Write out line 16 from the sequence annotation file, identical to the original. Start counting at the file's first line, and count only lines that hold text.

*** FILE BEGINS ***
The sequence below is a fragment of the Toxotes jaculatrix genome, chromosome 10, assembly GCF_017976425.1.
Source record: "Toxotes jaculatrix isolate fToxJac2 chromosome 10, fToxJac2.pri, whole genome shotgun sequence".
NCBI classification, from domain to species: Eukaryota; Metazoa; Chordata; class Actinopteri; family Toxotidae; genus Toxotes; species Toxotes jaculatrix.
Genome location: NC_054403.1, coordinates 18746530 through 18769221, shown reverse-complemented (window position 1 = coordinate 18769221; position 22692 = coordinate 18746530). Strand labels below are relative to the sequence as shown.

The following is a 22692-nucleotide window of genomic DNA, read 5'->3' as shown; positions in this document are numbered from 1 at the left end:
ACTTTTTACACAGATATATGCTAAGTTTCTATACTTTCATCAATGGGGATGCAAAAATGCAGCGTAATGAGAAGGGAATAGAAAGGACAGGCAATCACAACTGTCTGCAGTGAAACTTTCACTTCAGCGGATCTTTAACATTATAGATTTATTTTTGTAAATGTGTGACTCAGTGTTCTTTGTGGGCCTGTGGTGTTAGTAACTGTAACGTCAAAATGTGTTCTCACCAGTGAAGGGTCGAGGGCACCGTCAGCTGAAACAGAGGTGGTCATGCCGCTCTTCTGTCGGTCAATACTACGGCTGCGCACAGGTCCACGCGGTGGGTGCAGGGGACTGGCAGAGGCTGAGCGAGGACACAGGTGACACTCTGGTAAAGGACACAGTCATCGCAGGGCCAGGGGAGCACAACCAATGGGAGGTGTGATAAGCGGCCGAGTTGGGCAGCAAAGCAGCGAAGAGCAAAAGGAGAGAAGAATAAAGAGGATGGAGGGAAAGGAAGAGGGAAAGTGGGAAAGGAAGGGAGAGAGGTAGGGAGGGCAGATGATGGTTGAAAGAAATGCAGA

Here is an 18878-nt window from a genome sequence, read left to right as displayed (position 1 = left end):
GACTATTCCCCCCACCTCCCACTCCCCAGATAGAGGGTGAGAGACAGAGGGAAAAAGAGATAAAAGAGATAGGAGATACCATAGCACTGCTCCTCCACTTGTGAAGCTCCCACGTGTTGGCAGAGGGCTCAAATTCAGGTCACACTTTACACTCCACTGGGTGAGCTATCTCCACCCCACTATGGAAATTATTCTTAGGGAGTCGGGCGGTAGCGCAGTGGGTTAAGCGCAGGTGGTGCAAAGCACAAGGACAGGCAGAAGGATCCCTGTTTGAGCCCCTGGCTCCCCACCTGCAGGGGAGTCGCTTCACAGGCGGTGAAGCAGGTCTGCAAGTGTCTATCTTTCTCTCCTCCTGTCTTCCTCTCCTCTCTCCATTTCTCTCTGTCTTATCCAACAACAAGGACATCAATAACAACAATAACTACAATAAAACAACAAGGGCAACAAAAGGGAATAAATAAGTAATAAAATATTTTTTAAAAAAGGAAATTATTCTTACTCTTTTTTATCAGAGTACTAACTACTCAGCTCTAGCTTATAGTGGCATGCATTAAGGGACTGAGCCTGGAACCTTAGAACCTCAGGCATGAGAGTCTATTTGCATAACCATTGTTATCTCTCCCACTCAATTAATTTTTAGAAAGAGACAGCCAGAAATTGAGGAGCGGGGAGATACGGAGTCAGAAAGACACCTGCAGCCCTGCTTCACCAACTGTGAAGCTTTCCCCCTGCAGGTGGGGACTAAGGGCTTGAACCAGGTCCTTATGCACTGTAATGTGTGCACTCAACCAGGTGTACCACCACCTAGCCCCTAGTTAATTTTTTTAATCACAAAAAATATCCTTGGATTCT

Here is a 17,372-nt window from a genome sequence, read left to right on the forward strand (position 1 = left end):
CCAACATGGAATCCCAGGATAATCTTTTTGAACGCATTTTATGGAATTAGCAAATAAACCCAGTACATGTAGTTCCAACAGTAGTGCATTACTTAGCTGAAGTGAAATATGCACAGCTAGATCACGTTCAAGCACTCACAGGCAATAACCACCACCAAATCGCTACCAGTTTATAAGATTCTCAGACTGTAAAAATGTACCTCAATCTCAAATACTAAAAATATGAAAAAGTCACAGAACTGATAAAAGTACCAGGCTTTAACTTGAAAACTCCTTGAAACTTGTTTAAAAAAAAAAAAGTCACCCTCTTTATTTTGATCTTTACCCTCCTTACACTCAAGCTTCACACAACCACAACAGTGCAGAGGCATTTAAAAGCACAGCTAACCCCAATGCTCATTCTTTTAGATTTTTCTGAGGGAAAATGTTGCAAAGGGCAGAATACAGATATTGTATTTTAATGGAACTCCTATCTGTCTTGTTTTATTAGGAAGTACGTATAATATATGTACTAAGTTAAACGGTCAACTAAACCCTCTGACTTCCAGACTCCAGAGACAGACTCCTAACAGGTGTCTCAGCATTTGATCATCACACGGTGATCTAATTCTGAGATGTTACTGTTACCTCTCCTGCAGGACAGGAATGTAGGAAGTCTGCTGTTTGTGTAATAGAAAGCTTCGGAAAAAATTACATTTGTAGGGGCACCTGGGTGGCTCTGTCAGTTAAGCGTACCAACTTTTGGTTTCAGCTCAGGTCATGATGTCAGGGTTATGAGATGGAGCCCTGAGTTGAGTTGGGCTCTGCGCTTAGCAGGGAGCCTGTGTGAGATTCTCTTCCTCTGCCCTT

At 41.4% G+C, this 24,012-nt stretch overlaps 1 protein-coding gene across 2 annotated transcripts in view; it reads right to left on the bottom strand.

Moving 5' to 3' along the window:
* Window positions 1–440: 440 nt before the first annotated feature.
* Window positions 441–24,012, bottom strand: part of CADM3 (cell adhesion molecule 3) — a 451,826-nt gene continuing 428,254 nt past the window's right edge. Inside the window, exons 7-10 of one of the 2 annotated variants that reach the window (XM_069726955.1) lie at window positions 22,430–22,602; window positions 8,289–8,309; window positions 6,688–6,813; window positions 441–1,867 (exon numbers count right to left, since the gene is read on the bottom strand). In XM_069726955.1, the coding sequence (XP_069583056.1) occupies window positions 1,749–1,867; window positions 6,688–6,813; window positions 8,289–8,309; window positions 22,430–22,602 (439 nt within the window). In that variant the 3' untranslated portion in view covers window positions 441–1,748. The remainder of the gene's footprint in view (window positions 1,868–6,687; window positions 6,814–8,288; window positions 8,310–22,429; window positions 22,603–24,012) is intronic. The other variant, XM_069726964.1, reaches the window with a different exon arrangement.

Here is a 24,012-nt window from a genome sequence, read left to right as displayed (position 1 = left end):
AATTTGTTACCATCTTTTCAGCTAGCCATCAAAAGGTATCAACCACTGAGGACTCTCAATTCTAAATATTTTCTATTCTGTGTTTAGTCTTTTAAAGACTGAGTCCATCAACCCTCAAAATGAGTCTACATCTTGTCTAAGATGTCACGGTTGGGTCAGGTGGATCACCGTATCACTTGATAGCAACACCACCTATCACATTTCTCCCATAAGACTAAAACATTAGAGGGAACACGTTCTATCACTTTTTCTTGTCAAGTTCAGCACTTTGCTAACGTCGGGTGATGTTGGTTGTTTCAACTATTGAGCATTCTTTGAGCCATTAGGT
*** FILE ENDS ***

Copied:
AATTTGTTACCATCTTTTCAGCTAGCCATCAAAAGGTATCAACCACTGAGGACTCTCAATTCTAAATATTTTCTATTCTGTGTTTAGTCTTTTAAAGACTGAGTCCATCAACCCTCAAAATGAGTCTACATCTTGTCTAAGATGTCACGGTTGGGTCAGGTGGATCACCGTATCACTTGATAGCAACACCACCTATCACATTTCTCCCATAAGACTAAAACATTAGAGGGAACACGTTCTATCACTTTTTCTTGTCAAGTTCAGCACTTTGCTAACGTCGGGTGATGTTGGTTGTTTCAACTATTGAGCATTCTTTGAGCCATTAGGT